Smells of gingerbread and sea air. Christmas by the sea in Mystic, Conn., combines the aroma of gingerbread and salt air. Guided tours on land and ship are popular here. A ``Star of Bethlehem'' show at the planetarium is another attraction. And, if you act quickly, there may be tickets left for the popular Lantern Light Tours, led by costumed guides from Dec. 5 to 21. Christmas season brings a delightful flavor all its own to this seaport town. Information is available about these and much more from Public Affairs, Mystic Seaport, PO Box 6000, Mystic, CT 06355.

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Anchorage historic open house. Dog sleds, ice fishing for trout, and a visit to the world's only musk ox farm or a tour of a gold mine are all part of the holiday season in Anchorage, Alaska. There's also a tour of the community's historic houses from mid- to late December, beginning at the office of Anchorage Historic Properties. Don't forget your mittens!

Larimer Square in Victorian dress. Cars and buses give way to Newfoundland dog carts and pony wagons in Denver's Larimer Square for four consecutive weekends through Dec. 19-23. It's the 22nd annual Christmas Walk. Time to view the square's Victorian buildings, decked in their holiday finest, and listen to the strolling choirs, or watch the jugglers, mimes, and puppeteers. Pick up a cup of cider and a bag of freshly roasted chestnuts on the way to the Parade of Lights on the 11th and 12th or the 200 horns in the Tuba Choir on Dec. 20.

Boston's Yellow Pages talk. If you're thinking of Boston for the holidays, there's a way to get in touch with your specific field of interest. Larry Meehan, director of tourism at the Greater Boston Convention & Tourist Bureau, suggests calling the Talking Yellow Pages. Here's how it works: After dialing the main number - (617) 972-6000 - the following code will connect you directly with your specific interest: dance/theater, 7620; music, 7635; museums, 7635; sports, 7640; and special events, 7630. Don't forget First Night, Boston's celebrated New Year's Eve feast of the arts, listed in the American Bus Associations' ``100 Top Events of North America.''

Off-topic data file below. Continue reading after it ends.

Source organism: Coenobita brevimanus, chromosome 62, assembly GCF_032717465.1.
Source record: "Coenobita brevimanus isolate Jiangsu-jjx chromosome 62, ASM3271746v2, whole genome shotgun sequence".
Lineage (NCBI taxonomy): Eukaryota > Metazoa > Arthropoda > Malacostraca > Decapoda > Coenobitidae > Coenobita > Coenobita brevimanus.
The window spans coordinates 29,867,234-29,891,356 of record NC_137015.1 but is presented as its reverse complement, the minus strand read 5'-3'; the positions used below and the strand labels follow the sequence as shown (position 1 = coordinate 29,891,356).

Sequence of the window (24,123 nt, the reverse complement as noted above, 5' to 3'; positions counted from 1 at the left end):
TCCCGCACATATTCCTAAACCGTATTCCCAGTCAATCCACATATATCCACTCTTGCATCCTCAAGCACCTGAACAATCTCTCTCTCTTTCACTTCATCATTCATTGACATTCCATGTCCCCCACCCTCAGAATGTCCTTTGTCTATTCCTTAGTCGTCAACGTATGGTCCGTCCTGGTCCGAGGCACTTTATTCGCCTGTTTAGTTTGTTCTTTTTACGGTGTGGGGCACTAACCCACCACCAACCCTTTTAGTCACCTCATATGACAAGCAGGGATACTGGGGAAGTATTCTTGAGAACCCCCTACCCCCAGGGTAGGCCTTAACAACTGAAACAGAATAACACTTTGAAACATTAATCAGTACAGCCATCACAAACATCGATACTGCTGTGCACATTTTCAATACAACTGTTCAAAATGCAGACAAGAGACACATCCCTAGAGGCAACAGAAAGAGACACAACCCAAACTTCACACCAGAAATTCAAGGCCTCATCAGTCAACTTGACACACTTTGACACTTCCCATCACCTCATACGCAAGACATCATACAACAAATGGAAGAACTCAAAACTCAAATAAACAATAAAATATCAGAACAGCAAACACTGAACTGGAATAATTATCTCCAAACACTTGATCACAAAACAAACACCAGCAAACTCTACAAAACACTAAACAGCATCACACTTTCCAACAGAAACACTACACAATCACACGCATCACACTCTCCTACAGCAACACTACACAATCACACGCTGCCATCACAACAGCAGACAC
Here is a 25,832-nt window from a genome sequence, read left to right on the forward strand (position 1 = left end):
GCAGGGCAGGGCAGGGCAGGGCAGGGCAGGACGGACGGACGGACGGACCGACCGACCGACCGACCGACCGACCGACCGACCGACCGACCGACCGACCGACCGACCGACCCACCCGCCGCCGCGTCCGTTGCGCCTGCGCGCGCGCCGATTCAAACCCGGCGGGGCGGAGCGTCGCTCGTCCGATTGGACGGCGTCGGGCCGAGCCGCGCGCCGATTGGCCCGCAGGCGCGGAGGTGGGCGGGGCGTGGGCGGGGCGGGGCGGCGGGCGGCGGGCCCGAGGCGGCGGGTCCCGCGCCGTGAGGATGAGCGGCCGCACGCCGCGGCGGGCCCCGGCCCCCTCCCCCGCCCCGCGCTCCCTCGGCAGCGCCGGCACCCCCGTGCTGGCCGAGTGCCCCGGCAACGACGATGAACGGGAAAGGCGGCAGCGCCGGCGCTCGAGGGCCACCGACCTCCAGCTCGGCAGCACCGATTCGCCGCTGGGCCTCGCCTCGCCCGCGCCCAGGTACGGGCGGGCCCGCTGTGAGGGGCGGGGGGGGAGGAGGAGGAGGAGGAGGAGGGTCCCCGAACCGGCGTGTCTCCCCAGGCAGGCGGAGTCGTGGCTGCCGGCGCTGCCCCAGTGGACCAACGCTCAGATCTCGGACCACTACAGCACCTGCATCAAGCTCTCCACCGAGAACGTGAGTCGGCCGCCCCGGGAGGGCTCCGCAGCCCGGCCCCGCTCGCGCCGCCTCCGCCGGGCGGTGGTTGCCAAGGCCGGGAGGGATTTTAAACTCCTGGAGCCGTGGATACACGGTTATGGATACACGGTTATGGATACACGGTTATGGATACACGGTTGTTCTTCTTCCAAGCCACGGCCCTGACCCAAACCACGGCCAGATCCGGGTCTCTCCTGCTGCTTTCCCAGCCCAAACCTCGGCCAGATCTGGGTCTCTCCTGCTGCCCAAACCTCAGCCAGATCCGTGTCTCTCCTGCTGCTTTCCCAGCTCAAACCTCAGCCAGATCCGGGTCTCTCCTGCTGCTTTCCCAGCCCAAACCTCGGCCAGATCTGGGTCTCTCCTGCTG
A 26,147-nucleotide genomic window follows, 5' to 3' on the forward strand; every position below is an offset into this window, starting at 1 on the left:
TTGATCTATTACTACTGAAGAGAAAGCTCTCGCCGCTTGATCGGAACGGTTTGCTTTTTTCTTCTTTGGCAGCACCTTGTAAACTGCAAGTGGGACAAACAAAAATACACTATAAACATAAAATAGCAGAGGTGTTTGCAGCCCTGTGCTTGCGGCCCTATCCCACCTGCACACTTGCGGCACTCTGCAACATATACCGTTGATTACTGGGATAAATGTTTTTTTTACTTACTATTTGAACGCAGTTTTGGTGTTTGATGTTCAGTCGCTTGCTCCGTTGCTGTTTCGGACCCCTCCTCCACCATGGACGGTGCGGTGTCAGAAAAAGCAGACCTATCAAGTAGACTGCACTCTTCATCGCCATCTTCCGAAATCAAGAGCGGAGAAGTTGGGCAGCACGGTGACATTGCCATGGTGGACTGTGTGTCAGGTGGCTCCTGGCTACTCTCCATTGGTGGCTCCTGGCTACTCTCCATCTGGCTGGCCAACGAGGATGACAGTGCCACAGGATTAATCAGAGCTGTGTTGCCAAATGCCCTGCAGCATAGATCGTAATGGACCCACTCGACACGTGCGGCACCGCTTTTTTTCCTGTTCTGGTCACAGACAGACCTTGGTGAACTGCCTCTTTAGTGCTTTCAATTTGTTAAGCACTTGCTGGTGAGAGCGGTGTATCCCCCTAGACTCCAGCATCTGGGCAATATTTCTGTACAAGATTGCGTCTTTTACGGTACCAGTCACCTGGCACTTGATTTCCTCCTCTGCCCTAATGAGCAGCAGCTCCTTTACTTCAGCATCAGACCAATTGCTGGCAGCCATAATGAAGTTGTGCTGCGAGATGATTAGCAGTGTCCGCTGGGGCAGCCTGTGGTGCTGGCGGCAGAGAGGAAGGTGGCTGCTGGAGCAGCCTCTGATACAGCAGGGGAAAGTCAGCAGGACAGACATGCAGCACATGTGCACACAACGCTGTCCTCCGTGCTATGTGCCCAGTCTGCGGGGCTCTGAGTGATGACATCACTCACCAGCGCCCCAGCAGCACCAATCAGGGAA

Holidays at Williamsburg. If it's too late to make the annual Grand Illumination at Colonial Williamsburg, Va., on Dec. 13, not to worry. There's much to do here throughout the holiday season. Fine dining is always available in Raleigh Tavern, King's Arms Tavern, Christiana Campbell's, and Chownings. But if you want to know more about the food beyond taste, there are three-day, two-night packages of tours and demonstrations, and an illustrated lecture on ``Hospitality Williamsburg Style: Setting a Fine Table.'' It focuses on meals and their preparation 200 years ago, as compared with today. Beginning Jan. 29-31, it is repeated on Feb. 12-14 and 26-28 and March 4-6 and 11-13. For details, call (804) 229-1000.

Traditional Christmas in Amish country. There may be a lesson in sharing part of the season in a rather quiet Amish fashion. This may be observed in Pennsylvania Dutch country. Here, these religious people celebrate the Christmas season in a simple way. There is no Christmas tree, Santa Claus doesn't arrive, and there's little in the way of ceremony. No garish decorations, plastic reindeer, or colored lights here. Decorations are simple swags of pine and a few candles. The focus is on family and kinship. The few if any gifts given are usually homemade. Old, or Second, Christmas on Jan. 6 is observed by most of the Old Order Amish. For tours and information on the area, contact Maria DiBattista, Public Relations Specialist, at (717) 299-8901.